The Superman Curse has supposedly cast a number of misfortunes on people involved in the Superman franchise over the decades, from career ruin to death.
First there's George Reeves, who played Superman in the 1950's TV series Adventures of Superman. He was found dead in 1959 of a single gunshot wound to the head. The death was ruled suicide but his fingerprints were never found on the gun, so unless he shot himself with his feet (and that's some length to go to just to screw the insurance company) it was probably murder.
Then of course there's Christopher Reeve--eerily similar surname, eerily similar bad luck. After success in four Superman films he was thrown form his horse in 1995, leaving him paralyzed from the waist down and demonstrating vividly the reasons mankind has largely abandoned horses as a mode of transportation.
Slightly less severe misfortune landed on Richard Pryor who, if being in Superman III wasn't misfortune enough, was later diagnosed with Multiple Sclerosis. Then you have Margot Kidder (Lois Lane) who suffered from bipolar disorder and Marlon Brando (Jor-El) who withdrew from society and dedicated himself to becoming the fattest man on earth.
On the outer edges of the Curse Zone we've got various actors who starred in Superman adaptations and had their careers die on them afterwards. Dean Cain, who played Superman in Lois & Clark, is one example. Those who don't believe in the curse often point out that Cain's co-star Teri Hatcher later went on to star in the long-running TV show Desperate Housewives. On the other hand, those who do believe in the curse often point out that Teri Hatcher later went on to star in the long running TV show Desperate Housewives.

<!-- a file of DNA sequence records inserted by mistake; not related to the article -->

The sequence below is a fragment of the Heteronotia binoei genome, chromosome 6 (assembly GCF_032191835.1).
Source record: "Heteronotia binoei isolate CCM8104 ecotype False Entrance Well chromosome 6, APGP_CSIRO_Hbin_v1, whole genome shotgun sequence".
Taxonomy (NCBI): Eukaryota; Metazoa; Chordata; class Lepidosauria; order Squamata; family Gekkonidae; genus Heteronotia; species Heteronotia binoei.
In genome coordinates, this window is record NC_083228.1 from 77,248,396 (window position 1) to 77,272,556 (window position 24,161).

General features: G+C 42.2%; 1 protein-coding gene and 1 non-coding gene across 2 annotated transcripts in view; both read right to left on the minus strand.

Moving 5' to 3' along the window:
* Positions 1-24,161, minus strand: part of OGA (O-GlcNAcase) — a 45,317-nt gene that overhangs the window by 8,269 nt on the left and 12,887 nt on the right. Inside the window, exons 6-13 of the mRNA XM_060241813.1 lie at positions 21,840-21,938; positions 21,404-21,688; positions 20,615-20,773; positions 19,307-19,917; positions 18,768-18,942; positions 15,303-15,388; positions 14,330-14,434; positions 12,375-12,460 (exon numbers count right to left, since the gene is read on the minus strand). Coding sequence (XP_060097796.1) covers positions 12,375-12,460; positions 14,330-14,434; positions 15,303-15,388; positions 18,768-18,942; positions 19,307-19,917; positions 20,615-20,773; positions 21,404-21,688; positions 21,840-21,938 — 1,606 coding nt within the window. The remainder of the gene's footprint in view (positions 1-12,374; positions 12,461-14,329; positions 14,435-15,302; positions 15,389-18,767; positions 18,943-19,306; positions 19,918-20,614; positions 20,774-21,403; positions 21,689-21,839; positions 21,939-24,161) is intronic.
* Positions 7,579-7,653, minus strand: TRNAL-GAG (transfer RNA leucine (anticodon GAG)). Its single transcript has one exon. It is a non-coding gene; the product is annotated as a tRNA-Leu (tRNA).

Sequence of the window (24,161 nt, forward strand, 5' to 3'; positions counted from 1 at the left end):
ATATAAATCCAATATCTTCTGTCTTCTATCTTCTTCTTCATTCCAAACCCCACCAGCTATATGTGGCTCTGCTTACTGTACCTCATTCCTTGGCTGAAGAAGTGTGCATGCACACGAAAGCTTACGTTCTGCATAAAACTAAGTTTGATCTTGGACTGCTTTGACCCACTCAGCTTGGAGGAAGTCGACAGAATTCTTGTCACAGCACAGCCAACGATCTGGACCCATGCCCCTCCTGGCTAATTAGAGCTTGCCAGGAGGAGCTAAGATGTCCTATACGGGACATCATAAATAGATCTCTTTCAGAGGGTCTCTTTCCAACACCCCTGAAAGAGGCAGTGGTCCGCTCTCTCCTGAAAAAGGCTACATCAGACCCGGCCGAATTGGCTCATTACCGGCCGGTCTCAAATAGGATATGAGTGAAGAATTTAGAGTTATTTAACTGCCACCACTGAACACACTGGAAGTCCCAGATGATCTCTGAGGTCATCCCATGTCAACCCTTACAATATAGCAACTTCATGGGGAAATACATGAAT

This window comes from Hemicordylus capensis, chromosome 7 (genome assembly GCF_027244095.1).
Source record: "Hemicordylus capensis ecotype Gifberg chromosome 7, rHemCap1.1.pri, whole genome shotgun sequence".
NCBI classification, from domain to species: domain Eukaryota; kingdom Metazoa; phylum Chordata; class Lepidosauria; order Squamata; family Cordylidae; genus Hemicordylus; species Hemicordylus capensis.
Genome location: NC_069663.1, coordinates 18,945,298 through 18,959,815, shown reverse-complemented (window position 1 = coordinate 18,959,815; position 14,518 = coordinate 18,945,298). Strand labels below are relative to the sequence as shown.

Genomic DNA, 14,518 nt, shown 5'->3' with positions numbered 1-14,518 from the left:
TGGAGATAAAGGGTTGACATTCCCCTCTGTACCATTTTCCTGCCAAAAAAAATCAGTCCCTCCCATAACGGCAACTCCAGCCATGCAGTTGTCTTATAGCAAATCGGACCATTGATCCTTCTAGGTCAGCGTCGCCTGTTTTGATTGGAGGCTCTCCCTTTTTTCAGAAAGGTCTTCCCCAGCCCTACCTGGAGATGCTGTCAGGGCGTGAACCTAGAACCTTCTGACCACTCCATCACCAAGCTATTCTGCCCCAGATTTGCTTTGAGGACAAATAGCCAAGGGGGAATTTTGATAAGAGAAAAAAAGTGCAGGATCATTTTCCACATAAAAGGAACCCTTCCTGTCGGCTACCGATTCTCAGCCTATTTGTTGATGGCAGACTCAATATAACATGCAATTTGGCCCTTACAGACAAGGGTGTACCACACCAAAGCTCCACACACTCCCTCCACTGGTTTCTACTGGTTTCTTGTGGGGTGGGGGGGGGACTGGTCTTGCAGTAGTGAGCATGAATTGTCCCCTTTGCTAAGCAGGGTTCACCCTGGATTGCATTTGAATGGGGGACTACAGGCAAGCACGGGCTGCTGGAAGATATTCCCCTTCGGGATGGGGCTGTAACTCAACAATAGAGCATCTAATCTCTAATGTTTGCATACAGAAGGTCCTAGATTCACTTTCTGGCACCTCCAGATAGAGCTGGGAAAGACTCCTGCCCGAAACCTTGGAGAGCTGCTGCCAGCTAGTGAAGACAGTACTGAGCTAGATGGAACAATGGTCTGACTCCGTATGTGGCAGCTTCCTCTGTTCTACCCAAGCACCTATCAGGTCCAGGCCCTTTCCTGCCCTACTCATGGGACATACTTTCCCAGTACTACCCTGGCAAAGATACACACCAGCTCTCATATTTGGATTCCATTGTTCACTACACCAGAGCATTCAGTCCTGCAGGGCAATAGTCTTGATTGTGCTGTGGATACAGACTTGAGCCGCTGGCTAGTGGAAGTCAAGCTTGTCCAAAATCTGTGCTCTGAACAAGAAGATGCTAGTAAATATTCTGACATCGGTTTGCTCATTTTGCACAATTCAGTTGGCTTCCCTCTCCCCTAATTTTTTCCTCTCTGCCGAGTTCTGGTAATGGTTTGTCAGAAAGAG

So what caused this one? Did they disturb another ancient burial ground? Well, we like to think the curse was called down by Jerry Siegel and Joe Shuster, the two people who created Superman. Having created one of the country's most beloved superheroes while under contract to DC Comics, they were completely screwed out of the royalties.
In 1975 the couple finally were begrudgingly awarded a yearly pension from Warner, DC's parent company, who wanted to avoid bad publicity prior to release of the first film. Though, apparently, the 35 grand a year they paid out wasn't enough to offset the bad karma.
Siegel & Shuster ain't nothin' to fuck with.
That, or the "curse" is just a series of meaningless coincidences.
Most Tenuous Link to the Curse:
According to inside sources, (again, Wikipedia), "In 1963 John F. Kennedy's staff approved of a Superman story in which the hero touts the president's physical fitness initiatives, scheduled to be published with an April 1964 cover date. On November 22, Kennedy was shot and killed." To our knowledge, this is the first time Superman has been touted as the second gunman.